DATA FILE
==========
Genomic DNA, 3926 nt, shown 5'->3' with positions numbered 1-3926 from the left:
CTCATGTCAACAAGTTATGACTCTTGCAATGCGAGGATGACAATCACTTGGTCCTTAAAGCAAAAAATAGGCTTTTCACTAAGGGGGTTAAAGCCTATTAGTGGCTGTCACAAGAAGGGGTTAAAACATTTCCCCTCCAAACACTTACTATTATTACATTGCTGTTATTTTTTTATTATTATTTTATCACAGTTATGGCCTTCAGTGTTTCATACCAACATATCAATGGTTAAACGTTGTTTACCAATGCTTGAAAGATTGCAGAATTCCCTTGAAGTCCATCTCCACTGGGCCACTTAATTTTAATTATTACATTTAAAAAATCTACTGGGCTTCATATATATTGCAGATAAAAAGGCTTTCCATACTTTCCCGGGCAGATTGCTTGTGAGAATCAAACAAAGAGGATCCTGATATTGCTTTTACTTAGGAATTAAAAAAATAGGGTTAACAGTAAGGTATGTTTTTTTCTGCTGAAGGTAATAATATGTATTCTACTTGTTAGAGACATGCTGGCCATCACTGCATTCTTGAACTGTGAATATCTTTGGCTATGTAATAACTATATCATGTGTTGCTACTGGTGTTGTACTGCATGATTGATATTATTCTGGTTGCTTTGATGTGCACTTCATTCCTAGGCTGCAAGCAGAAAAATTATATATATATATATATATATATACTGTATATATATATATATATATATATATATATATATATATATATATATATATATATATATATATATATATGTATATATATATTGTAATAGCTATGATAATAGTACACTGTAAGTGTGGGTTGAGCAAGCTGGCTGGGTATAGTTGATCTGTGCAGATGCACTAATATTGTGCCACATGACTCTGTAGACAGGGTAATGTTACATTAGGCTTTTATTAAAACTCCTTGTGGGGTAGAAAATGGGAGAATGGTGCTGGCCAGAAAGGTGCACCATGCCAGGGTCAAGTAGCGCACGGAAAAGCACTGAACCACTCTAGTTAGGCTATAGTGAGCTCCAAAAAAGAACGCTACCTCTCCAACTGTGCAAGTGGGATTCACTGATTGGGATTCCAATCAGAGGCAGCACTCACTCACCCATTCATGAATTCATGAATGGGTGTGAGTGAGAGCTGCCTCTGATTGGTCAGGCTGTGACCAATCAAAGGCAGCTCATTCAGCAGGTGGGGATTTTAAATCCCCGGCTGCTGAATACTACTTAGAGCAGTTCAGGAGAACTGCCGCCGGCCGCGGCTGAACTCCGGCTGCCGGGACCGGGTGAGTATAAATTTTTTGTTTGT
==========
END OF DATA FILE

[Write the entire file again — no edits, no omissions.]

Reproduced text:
Genomic DNA, 3926 nt, shown 5'->3' with positions numbered 1-3926 from the left:
CTCATGTCAACAAGTTATGACTCTTGCAATGCGAGGATGACAATCACTTGGTCCTTAAAGCAAAAAATAGGCTTTTCACTAAGGGGGTTAAAGCCTATTAGTGGCTGTCACAAGAAGGGGTTAAAACATTTCCCCTCCAAACACTTACTATTATTACATTGCTGTTATTTTTTTATTATTATTTTATCACAGTTATGGCCTTCAGTGTTTCATACCAACATATCAATGGTTAAACGTTGTTTACCAATGCTTGAAAGATTGCAGAATTCCCTTGAAGTCCATCTCCACTGGGCCACTTAATTTTAATTATTACATTTAAAAAATCTACTGGGCTTCATATATATTGCAGATAAAAAGGCTTTCCATACTTTCCCGGGCAGATTGCTTGTGAGAATCAAACAAAGAGGATCCTGATATTGCTTTTACTTAGGAATTAAAAAAATAGGGTTAACAGTAAGGTATGTTTTTTTCTGCTGAAGGTAATAATATGTATTCTACTTGTTAGAGACATGCTGGCCATCACTGCATTCTTGAACTGTGAATATCTTTGGCTATGTAATAACTATATCATGTGTTGCTACTGGTGTTGTACTGCATGATTGATATTATTCTGGTTGCTTTGATGTGCACTTCATTCCTAGGCTGCAAGCAGAAAAATTATATATATATATATATATATATACTGTATATATATATATATATATATATATATATATATATATATATATATATATATATATATATATATATATGTATATATATATTGTAATAGCTATGATAATAGTACACTGTAAGTGTGGGTTGAGCAAGCTGGCTGGGTATAGTTGATCTGTGCAGATGCACTAATATTGTGCCACATGACTCTGTAGACAGGGTAATGTTACATTAGGCTTTTATTAAAACTCCTTGTGGGGTAGAAAATGGGAGAATGGTGCTGGCCAGAAAGGTGCACCATGCCAGGGTCAAGTAGCGCACGGAAAAGCACTGAACCACTCTAGTTAGGCTATAGTGAGCTCCAAAAAAGAACGCTACCTCTCCAACTGTGCAAGTGGGATTCACTGATTGGGATTCCAATCAGAGGCAGCACTCACTCACCCATTCATGAATTCATGAATGGGTGTGAGTGAGAGCTGCCTCTGATTGGTCAGGCTGTGACCAATCAAAGGCAGCTCATTCAGCAGGTGGGGATTTTAAATCCCCGGCTGCTGAATACTACTTAGAGCAGTTCAGGAGAACTGCCGCCGGCCGCGGCTGAACTCCGGCTGCCGGGACCGGGTGAGTATAAATTTTTTGTTTGT